The original post by Chris Bowers feels to me like a bit of white paternalism, which I am sure is not his intent. Still, there is a sense that he knows what is best for Puerto Ricans. I'm not sure that he really understands why Puerto Ricans might choose commonwealth over statehood or independence, but at least he is asking for more information rather than forming opinions based on what he thinks the Iraqis....I mean, the Puerto Ricans think.
(6:32 PM)


Anonymous Anonymous said...

Just for the record, Rep. Kennedy is Senator Kennedy's son, not his nephew.

1:22 AM  
Anonymous Anonymous said...

Those who make arguments should check their facts before they make them. US federal tax system for individuals would be more beneficial than the ridicolously higher marginal tax rates imposed by the Puerto Rican government. In Puerto Rico, a person is on the highest tax bracket of 33% (ouch!!!) by making a mere $50,000 of income. Ask any Puerto Rican if they feel wealthy when they make that much? In respect to individuals, there is no crushing blow in relation to the tax system but the opposite is true.

In regards to sovereignty, how is it that Puerto Rico has sovereignty when its citizens cannot vote for the President of the United States and only vote for a "resident commissioner" who has voice but not vote. At the end of the day, the sovereignty of Puerto Rico lies on the Congress and the President, and they can do as they please subject to any constitutional limitations. Puerto Rico is a territory (a euphemism for colony). While Puerto Rico has control over many internal affairs, the Unites States can radically change the nature of its relationship with Puerto Rico in a heartbeat (and thus affect those matters over which Puerto Rico has control).

In regards to the governor that favors the status quo, he has been indicted with 24 charges by the federal government. He is obviously entitled to the presumption of innocence, but that certainly puts into doubt the corruption argument relating to the statehood party. As to whether he is admired, smart and so on, the overwhelming majority agrees that he is an astute political leader. As a governor, a supra majority of the residents of Puerto Rico seem to agree that in terms of policy he is either poorly advised, incompetent, inept or a combination thereof. Puerto Rico has been suffering from an auto inflicted recession since 2006 largely caused by the policies of the governor (before the oil spike!!!). Puerto Rico has a spending problem, and the governor insists in proposing budgets that exceed revenues by a factor of more than 10%. If the governor had a legislature of his party, he would have a blank check. In other words, the situation would be worse.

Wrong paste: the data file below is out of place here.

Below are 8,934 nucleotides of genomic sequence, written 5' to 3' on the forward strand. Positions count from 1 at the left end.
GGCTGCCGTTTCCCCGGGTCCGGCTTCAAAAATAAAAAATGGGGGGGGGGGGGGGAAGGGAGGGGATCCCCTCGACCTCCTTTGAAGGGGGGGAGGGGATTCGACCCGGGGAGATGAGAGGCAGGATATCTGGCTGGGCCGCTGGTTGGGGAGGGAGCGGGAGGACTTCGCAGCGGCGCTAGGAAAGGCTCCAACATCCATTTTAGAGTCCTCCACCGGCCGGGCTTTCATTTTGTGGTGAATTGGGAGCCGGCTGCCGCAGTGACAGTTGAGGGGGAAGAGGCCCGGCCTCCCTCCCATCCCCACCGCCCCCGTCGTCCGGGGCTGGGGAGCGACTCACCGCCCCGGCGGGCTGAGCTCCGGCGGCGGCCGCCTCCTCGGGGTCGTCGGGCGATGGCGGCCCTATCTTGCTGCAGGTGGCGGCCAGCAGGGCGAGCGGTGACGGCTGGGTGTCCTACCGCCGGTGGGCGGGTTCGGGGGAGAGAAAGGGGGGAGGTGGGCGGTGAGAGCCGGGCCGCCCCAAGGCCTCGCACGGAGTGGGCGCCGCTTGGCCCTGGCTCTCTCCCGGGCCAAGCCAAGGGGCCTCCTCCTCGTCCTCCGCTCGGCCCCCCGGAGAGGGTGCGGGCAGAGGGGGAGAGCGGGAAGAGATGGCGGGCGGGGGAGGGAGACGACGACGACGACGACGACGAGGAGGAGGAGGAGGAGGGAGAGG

In regards to the cultural argument, ask Alaskans or Texans whether they have lost their identity because of statehood. The preservation of culture will always be up to the people of Puero Rico in this globalized world.

As to whether PR would lean democratic or republican, I suspect that it would lean democratic in the short term, but there would be more of a balance in the middle to the long run like the United States. Most of the same issues that affect the United States also affect Puerto Rico, and Puerto Ricans I suspect would have different views. I would not foresee them as a monolithic bloc.

11:52 PM